At the Piazza San Marco, Ponti had a shop where he sold photographic views of Venice in souvenir books called Ricordi di Venezia. His photos reveal his eye for composition and architectural detail—as is evident in this example, taken at the Venetian Arsenal, once the greatest shipyard in the world. The marble lion shown is one of two flanking the Arsenal’s Porta Magna, or main gate. Both lions hail from ancient Greece and were looted in the seventeenth century. The male figure in worker’s clothes standing at the base of the statue adds a hint of social realism to the image. Ponti probably intended for this photograph to be viewed using one of his optical instruments—such as the megalethoscope—that made two-dimensional images appear three-dimensional.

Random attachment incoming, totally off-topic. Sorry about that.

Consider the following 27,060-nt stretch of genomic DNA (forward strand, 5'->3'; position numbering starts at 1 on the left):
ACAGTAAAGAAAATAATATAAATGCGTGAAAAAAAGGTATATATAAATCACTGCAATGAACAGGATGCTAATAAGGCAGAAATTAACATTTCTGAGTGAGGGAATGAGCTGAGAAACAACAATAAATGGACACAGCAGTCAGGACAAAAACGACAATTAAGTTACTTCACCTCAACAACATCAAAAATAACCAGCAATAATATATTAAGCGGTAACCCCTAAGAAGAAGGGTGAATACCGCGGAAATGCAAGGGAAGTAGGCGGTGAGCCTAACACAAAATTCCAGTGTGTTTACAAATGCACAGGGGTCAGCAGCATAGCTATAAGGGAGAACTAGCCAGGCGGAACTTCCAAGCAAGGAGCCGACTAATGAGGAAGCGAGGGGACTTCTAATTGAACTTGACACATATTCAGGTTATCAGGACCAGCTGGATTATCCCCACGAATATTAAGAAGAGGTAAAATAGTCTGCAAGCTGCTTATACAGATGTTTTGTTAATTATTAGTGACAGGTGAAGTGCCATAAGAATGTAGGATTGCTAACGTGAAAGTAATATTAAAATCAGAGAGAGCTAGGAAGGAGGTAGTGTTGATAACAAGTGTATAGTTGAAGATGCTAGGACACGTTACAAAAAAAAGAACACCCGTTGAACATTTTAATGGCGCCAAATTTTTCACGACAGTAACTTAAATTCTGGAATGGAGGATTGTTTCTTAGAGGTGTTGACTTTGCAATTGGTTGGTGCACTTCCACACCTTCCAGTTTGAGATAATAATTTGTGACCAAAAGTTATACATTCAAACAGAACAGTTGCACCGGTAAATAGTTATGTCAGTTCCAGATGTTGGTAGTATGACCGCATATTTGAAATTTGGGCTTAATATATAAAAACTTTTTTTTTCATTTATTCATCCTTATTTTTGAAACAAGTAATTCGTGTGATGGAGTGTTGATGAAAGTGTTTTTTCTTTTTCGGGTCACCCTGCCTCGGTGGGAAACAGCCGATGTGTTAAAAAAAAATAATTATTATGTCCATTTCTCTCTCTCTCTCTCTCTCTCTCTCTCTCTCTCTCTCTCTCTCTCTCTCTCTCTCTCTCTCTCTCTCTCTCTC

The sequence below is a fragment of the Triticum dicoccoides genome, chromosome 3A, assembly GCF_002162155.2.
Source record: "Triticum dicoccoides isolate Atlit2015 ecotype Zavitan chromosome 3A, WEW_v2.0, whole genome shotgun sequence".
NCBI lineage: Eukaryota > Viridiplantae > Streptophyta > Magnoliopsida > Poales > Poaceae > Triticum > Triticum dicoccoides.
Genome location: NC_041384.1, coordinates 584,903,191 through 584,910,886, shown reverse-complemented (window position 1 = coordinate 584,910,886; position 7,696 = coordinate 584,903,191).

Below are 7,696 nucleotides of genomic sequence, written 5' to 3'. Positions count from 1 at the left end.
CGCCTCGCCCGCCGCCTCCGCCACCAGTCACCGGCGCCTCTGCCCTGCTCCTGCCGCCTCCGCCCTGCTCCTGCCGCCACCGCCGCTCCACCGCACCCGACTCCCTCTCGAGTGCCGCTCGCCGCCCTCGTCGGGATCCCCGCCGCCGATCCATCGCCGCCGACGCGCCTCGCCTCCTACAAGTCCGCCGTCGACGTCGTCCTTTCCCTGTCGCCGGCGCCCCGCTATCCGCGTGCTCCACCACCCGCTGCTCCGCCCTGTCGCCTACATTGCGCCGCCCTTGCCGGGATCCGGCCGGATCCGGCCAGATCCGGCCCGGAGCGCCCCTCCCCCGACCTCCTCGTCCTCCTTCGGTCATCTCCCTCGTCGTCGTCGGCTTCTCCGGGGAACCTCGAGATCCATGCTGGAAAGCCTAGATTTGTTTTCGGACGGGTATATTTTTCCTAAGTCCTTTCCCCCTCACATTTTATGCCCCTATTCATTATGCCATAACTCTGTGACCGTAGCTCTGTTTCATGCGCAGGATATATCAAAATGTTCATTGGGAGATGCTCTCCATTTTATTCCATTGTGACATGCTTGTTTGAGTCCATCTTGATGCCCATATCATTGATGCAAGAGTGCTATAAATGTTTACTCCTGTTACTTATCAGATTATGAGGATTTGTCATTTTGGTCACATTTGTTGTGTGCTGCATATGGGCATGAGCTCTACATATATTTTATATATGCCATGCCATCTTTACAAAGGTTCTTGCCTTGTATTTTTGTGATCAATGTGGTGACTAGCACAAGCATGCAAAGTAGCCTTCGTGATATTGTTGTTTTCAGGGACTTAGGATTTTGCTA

"Acquisitions of the Art Museum 1984," Record of the Art Museum, Princeton University 44, no. 1 (1985): p. 24-52.